Friday, 24 February 2017

I am your servant

O Lord, truly I am Your servant;
I am Your servant, the son of Your maidservant;
You have loosed my bonds.
I will offer to You the sacrifice of thanksgiving,
And will call upon the name of the Lord. – Psalm 116.12-17

Being a servant is not something most of us would choose to do. The idea of being subject to someone else’s whims and desires certainly doesn’t appeal to me. War have been fought to free people from servanthood.

And yet this is a term that is prominent throughout the word of God. ‘The servant of the Lord’ is an honoured title. Over and over again Paul refers to himself as the ‘bondservant’ of the Lord.

The great problem lies in the fact that we are all servants. We either serve self, sin, and Satan or we serve Christ. Salvation frees us from the power of sin over us. It can no longer be our master. We have a new Master in Christ and serving Him should be a joy because we serve a Master who only loves us and desires what is best for us.

Jesus has indeed loosed us from the bonds of sin and lovingly accepts us as His servants instead.

While there is only misery and emptiness in serving sin there is joy in serving Jesus.

Jesus Himself to took on the form of a servant – make me a servant like Jesus.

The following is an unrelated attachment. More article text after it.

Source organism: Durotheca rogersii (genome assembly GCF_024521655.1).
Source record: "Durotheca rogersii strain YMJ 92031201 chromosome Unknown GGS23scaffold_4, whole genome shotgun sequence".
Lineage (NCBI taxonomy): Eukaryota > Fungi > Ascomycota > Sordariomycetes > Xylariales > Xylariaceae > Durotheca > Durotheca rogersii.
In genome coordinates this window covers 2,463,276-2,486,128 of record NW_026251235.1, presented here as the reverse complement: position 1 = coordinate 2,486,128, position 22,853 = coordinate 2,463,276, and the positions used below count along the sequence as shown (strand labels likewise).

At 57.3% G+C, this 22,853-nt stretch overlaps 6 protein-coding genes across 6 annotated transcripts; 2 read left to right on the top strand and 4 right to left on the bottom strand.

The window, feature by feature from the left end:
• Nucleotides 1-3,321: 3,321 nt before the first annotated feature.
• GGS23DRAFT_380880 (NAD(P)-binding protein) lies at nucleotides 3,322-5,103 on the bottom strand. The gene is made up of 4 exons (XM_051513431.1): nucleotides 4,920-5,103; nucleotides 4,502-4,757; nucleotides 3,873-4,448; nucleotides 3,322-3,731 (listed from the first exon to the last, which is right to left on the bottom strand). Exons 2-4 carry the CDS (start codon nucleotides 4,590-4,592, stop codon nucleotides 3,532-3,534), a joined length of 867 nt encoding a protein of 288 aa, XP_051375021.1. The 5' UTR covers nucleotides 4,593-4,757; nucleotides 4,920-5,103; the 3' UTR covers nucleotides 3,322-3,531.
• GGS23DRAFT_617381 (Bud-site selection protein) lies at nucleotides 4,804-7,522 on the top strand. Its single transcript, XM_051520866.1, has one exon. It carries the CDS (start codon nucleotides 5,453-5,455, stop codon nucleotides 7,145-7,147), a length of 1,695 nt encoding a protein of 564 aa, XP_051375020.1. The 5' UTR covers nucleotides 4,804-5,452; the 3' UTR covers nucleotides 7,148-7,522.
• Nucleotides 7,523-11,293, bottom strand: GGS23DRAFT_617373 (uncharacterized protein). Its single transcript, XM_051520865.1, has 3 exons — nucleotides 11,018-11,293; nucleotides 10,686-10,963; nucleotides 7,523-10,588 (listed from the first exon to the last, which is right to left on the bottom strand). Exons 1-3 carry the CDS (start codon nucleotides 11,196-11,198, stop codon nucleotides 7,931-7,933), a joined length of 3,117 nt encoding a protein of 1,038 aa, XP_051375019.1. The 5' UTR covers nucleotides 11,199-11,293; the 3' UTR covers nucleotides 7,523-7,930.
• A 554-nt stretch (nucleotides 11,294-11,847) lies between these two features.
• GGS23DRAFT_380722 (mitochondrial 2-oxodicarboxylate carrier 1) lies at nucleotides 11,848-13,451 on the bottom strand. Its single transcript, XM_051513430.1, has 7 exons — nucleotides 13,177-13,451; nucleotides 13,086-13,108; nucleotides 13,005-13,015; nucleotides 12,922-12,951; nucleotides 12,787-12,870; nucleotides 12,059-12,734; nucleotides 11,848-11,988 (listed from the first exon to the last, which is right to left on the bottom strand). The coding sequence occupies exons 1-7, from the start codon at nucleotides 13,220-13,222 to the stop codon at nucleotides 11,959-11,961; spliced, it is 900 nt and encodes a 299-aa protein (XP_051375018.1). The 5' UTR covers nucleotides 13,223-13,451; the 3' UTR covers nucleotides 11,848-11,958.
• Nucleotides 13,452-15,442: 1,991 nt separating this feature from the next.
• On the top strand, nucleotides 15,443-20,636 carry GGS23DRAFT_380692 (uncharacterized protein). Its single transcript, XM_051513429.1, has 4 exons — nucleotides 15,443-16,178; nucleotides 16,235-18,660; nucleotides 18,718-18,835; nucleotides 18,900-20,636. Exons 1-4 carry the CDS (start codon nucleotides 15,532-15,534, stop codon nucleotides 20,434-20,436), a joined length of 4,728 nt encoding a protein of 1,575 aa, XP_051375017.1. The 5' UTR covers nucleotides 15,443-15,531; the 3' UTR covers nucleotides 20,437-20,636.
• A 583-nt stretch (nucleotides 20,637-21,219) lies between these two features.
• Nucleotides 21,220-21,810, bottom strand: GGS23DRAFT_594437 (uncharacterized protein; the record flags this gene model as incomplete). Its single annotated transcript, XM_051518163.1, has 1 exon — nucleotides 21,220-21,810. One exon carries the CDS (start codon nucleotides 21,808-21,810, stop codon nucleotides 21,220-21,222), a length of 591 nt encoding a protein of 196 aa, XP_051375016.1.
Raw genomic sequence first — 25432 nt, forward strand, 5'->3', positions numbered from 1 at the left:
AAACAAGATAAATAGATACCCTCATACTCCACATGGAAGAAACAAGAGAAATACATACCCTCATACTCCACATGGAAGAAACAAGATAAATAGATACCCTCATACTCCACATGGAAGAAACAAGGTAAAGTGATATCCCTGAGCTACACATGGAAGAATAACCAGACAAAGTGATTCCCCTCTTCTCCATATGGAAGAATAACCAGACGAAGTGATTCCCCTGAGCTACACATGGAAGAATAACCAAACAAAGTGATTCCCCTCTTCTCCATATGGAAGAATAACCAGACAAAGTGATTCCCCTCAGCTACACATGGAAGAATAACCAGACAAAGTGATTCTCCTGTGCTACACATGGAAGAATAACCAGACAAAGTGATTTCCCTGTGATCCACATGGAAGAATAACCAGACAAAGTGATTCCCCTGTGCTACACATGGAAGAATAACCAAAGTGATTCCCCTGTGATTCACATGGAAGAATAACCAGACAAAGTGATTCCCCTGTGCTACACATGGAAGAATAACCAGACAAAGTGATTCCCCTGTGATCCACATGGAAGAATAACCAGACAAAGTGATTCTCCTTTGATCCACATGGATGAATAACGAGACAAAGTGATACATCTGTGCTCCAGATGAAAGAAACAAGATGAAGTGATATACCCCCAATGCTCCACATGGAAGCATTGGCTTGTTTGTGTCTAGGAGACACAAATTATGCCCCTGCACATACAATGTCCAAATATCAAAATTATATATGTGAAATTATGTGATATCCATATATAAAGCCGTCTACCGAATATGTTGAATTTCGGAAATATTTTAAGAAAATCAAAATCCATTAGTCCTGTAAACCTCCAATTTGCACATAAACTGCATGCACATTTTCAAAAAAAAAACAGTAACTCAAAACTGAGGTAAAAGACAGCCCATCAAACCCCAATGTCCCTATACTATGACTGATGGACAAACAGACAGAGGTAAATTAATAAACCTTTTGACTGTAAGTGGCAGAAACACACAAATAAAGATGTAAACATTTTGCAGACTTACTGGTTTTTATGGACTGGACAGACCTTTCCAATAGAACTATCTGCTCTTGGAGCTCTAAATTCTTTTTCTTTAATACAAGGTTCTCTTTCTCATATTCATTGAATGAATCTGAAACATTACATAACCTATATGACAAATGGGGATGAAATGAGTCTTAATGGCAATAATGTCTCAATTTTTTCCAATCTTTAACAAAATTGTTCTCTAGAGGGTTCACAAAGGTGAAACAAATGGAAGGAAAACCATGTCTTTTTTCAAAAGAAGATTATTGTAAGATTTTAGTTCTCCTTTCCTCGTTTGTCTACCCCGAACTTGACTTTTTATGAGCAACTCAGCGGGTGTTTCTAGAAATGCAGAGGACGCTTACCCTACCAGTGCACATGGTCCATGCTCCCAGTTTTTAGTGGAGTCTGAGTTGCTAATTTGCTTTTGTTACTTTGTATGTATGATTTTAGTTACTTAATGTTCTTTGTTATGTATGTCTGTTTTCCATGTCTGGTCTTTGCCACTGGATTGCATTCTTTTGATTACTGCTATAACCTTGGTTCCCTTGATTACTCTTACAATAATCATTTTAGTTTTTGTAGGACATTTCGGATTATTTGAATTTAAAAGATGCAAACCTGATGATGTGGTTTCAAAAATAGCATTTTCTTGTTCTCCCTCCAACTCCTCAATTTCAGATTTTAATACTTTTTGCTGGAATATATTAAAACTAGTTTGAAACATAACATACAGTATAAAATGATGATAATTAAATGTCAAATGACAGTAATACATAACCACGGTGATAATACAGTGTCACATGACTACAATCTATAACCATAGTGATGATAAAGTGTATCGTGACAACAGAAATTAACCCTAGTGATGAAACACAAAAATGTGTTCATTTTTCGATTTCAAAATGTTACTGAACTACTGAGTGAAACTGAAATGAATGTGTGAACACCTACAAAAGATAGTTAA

Thursday, 23 February 2017

The Lord is mindful

The Lord has been mindful of us;
He will bless us;
He will bless the house of Israel;
He will bless the house of Aaron.
He will bless those who fear the Lord,
Both small and great.
May the Lord give you increase more and more,
You and your children.
May you be blessed by the Lord,
Who made heaven and earth. – Psalm 115.12-15

Why in the world would God even bother with us? We have made a real muck of it. Adam and Eve’s sin has passed on to all of us and that sin has wrecked the world. To me it would absolute sense if God just wiped us all out.

The psalmist speaks to Israel, but we can just as surely, or even more surely, say with him ‘the Lord has been mindful of us.’

For us that mindfulness goes beyond just being declared His nation of His people. For us His mindfulness means that He sent His son to die for each and every one of us. It means that He knows each of us and that He knows just what we need.

It is only the love of God that can explain His mindfulness. Our rebellion against Him deserves nothing but His wrath.

But still He cares and His caring sent His Son. He is mindful of us and will bless us, even when we don’t deserve it.

Wednesday, 22 February 2017

The mighty power of God

And Israel His dominion.
The sea saw it and fled;
Jordan turned back.
The mountains skipped like rams,
The little hills like lambs.
What ails you, O sea, that you fled?
O Jordan, that you turned back?
O mountains, that you skipped like rams?
O little hills, like lambs?
Tremble, O earth, at the presence of the Lord,
At the presence of the God of Jacob,
Who turned the rock into a pool of water,